2. Israel to Increase Natural Gas Exports After New Offshore Discoveries (New Arab). Israel plans to increase natural gas exports as new offshore fields increase reserves by 40%. In 2022, Israel produced 21.29 billion cubic meters of natural gas, with only 9.21 bcm exported to Egypt and Jordan. Israel aims to double gas production and enter new markets, including Europe, to secure economic stability and income for the Israeli economy. Natural gas discovery has brought economic benefits to Israel, lowering electricity prices and reducing its reliance on imports. However, further gas exports are hotly debated, with some advocating for energy independence while others stress the economic and diplomatic benefits of increasing exports.


  1. Security Council Session on Libya in August Amid Concern Over the Electoral Law (Al Wasat). The UN Security Council will hold a special session this August to review the developments in the situation inside Libya, amid great concern about the delay in agreeing on an election law that paves the way for the national elections at the end of this year. During the session, the Council will review developments in the political process, security, and humanitarian developments in Libya, and will also discuss the latest report of the Secretary-General of the United Nations, Antonio Guterres, on the work of the Special Mission in Libya, according to what was published by the Security Council Report, today, Wednesday.
  2.  Saudi Arabia Grants $1.5 Billion for 3,524 Projects in Egypt, Generating Thousands of Jobs (Egypt Independent). The Saudi Arabia Grant Management Committee (SAGMC) has provided $1.5 billion to finance 3,524 projects in 27 governorates across Egypt, creating around 17,000 job opportunities in sectors such as industry, agriculture, healthcare, trade, and more. This Saudi grant marks the third agreement signed between SAGMC and Egypt’s Ministry of International Cooperation, continuing their cooperation in supporting micro, small, and medium-sized projects. Notable beneficiaries include financial institutions like the National Bank of Egypt and the Agricultural Bank of Egypt, as well as direct grant financing recipients like EFG Hermes Leasing Company and Enmaa Finance Company. The recent agreement was witnessed by Minister of International Cooperation Rania Al-Mashat.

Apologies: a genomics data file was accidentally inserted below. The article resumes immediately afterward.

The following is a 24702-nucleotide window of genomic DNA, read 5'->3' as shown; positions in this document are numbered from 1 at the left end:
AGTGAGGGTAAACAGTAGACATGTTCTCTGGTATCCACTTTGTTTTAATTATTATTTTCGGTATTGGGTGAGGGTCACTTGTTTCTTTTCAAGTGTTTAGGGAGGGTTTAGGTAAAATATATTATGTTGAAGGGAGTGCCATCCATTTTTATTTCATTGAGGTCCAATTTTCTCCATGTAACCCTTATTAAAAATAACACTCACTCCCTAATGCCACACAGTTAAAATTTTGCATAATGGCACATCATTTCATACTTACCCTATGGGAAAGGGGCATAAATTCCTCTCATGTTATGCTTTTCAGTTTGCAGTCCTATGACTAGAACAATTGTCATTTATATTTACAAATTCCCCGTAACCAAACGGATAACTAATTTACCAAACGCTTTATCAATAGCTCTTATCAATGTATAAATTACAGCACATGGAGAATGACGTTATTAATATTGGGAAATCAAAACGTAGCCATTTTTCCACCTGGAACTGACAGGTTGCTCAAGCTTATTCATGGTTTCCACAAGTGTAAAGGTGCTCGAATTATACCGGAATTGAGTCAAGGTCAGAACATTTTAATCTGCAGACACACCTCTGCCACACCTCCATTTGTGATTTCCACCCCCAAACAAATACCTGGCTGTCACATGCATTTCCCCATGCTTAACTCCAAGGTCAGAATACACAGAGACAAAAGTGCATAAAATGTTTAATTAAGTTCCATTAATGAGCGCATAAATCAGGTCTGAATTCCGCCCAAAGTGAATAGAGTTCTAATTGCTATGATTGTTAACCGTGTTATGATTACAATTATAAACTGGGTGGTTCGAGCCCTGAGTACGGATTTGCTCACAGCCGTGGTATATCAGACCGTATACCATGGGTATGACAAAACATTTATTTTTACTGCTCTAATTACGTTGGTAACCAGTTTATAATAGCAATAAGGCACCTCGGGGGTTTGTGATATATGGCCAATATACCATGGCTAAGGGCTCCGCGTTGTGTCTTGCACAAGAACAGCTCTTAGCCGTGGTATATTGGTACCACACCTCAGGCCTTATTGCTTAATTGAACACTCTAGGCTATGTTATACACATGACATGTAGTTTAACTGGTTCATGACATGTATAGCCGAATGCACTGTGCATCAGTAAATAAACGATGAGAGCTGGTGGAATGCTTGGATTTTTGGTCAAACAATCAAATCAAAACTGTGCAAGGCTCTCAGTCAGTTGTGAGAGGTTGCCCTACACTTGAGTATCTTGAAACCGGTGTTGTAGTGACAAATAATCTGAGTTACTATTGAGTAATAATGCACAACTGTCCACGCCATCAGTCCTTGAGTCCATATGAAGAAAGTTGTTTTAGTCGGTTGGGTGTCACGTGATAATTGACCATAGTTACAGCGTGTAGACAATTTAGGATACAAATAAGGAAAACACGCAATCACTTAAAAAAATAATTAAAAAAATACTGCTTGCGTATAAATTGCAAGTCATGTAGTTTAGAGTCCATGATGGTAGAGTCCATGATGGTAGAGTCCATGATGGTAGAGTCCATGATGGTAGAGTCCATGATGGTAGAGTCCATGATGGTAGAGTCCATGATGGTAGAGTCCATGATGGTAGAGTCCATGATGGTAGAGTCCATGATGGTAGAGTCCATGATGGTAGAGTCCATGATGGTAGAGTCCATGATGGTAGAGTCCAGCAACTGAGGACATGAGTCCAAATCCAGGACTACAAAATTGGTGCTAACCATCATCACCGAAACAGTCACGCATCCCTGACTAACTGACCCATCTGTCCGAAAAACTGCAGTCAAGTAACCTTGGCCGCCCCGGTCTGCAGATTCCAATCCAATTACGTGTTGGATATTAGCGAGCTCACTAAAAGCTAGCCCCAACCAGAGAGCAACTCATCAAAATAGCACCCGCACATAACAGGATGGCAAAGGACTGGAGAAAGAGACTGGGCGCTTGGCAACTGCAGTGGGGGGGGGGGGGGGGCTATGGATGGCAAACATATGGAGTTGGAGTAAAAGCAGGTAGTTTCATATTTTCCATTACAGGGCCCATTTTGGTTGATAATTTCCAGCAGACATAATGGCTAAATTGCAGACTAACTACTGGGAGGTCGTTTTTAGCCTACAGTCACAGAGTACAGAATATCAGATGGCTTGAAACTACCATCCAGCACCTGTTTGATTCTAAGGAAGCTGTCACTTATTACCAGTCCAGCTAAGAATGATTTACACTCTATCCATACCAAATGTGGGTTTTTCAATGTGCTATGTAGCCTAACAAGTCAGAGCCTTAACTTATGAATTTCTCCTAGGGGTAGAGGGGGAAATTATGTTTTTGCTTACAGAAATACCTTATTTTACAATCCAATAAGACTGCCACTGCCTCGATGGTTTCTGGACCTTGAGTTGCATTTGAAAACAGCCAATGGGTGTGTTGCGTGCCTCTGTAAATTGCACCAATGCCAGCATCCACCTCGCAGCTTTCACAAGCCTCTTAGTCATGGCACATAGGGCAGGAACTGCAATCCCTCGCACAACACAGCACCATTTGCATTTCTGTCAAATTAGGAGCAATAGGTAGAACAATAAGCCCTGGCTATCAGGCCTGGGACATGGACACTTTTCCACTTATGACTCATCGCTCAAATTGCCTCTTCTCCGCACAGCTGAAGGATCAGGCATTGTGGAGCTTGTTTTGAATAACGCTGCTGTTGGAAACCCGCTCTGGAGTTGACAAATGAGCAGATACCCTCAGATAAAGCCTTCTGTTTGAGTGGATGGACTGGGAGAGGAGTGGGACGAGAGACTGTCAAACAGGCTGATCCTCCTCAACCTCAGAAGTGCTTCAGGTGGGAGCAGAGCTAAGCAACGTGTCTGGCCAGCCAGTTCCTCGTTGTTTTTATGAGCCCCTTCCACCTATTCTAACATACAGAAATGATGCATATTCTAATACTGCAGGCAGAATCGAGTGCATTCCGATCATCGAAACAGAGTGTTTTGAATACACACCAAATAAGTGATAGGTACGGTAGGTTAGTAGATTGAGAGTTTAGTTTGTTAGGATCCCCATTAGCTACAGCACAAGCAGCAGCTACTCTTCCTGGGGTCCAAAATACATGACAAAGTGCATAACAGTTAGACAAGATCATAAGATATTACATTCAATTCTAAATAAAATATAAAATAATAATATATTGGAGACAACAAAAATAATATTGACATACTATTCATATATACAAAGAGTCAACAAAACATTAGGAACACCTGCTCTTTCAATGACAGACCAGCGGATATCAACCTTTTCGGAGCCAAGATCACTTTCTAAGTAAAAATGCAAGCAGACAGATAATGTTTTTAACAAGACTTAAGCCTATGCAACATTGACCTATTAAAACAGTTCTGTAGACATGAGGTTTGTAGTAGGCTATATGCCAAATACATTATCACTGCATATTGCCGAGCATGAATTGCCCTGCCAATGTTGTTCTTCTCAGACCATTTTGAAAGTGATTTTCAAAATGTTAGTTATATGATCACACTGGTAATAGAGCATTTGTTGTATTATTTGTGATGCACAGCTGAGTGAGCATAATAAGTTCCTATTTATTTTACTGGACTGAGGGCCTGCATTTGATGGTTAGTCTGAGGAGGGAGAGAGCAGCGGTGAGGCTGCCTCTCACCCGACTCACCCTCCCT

1.   Israeli Solar Company SolarEdge Partners with Ajlan & Bros for Solar Energy Adoption in Saudi Arabia (Jerusalem Post). Israel’s leading solar energy company, SolarEdge, has entered a joint venture with Ajlan & Bros Holding (AHB) to promote the adoption of solar energy solutions in Riyadh, Saudi Arabia. The partnership aims to support Saudi Arabia’s Vision 2030 initiative, which aims to reduce the country’s dependence on oil and promote renewable energy. The joint venture will offer a range of SolarEdge products, including production, storage, and energy management solutions, as well as consultancy services for organizations transitioning to renewable energy. The move reflects the growing ties between Israel and Saudi Arabia, despite the absence of official diplomatic relations.